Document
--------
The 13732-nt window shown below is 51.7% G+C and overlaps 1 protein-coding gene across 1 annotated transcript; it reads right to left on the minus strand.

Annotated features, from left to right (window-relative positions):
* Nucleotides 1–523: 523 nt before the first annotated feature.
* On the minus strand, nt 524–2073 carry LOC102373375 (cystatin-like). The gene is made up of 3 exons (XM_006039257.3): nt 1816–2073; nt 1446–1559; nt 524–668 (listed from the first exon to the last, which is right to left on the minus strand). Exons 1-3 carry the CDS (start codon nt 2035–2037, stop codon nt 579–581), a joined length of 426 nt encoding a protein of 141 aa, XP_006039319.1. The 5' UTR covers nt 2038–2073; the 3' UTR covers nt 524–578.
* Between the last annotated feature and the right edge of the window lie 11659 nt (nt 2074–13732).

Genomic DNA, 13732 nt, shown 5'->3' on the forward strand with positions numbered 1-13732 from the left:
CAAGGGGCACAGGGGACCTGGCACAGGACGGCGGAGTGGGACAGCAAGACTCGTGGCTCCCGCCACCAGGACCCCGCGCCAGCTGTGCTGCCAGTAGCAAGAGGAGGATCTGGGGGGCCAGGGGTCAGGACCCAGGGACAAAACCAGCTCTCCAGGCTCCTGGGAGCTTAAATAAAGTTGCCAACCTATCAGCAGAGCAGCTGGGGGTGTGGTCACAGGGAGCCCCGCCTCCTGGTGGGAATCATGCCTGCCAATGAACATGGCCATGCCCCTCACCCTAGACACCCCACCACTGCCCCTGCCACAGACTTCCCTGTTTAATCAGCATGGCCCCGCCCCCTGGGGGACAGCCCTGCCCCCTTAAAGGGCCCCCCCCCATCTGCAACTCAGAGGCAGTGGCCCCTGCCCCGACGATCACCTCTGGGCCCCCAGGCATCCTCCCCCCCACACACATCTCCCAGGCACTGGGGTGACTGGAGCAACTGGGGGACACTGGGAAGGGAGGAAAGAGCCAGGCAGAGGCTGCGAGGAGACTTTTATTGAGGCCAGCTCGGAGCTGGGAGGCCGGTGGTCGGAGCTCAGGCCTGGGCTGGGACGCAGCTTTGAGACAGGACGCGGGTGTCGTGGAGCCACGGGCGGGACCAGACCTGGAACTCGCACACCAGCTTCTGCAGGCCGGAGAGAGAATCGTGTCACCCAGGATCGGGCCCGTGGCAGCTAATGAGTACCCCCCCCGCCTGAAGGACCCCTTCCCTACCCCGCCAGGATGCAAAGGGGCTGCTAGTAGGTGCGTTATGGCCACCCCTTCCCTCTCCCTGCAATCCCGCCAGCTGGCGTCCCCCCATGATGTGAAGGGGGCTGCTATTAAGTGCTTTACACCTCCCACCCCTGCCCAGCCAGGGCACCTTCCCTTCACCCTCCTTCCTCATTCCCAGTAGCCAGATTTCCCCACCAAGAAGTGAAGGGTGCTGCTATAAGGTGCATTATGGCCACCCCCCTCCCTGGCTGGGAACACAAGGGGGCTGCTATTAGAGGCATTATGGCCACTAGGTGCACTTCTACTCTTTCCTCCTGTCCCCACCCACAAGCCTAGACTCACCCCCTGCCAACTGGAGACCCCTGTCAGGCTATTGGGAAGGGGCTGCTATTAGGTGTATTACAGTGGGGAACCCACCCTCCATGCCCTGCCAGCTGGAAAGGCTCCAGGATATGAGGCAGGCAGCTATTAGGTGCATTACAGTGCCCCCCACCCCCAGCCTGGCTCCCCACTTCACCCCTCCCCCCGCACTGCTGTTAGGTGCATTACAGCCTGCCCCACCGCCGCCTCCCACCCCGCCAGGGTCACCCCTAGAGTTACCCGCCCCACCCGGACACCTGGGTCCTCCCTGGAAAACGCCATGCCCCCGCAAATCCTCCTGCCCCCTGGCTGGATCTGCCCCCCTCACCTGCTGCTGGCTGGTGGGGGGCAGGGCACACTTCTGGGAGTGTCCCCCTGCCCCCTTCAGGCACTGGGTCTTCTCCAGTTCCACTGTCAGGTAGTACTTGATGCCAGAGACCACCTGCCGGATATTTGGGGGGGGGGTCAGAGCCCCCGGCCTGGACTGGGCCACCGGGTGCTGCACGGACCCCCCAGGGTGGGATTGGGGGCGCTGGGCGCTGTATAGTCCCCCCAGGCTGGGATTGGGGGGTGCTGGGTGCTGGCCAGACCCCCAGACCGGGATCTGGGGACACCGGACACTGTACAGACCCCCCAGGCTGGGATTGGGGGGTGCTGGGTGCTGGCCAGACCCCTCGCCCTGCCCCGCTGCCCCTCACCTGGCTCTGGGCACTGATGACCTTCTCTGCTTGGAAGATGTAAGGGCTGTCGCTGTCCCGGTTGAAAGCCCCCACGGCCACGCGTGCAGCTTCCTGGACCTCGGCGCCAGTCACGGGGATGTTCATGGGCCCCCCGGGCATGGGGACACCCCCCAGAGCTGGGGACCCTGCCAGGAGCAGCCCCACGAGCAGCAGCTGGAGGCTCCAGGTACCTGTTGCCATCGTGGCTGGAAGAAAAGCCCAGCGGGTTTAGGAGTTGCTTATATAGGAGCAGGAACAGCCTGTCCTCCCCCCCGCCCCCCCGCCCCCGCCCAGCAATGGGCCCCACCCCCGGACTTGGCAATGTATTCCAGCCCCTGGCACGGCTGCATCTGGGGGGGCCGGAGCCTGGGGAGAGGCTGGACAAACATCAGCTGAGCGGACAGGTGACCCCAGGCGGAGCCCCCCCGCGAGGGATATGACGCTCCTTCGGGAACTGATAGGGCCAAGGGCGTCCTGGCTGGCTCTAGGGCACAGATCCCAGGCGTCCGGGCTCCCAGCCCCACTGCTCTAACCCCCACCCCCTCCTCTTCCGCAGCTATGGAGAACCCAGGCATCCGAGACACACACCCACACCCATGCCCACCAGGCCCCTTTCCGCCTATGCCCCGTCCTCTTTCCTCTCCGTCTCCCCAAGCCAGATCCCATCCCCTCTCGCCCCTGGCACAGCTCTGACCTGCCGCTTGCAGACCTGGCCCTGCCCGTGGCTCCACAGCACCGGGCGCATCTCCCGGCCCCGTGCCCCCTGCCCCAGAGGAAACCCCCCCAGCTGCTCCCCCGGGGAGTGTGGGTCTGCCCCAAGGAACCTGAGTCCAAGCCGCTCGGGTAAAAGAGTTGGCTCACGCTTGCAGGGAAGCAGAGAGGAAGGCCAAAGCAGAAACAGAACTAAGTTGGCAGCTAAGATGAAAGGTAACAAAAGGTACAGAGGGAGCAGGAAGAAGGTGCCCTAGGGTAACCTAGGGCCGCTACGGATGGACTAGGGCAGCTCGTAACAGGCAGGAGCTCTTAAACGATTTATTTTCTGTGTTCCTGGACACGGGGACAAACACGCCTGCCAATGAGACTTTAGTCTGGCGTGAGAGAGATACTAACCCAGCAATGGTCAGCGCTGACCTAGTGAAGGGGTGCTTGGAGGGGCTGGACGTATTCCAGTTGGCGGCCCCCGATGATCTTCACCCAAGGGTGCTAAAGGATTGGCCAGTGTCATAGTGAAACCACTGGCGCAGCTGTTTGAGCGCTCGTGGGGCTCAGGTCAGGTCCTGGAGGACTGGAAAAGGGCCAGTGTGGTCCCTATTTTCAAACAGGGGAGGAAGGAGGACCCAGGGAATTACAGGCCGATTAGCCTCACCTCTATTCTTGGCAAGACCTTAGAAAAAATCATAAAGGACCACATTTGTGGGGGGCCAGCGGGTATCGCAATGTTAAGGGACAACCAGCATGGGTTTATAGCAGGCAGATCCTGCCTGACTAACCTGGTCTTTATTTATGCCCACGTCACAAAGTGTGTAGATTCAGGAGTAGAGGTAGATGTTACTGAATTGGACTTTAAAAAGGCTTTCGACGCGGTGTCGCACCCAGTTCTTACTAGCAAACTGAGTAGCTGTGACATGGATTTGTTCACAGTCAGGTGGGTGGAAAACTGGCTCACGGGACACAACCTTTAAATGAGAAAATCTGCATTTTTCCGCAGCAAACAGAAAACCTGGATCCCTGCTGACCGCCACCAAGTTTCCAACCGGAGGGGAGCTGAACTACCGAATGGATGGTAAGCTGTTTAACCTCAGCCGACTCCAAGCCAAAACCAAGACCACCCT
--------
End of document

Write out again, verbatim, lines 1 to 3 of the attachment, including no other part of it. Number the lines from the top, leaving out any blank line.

The 13732-nt window shown below is 51.7% G+C and overlaps 1 protein-coding gene across 1 annotated transcript; it reads right to left on the minus strand.

Annotated features, from left to right (window-relative positions):
* Nucleotides 1–523: 523 nt before the first annotated feature.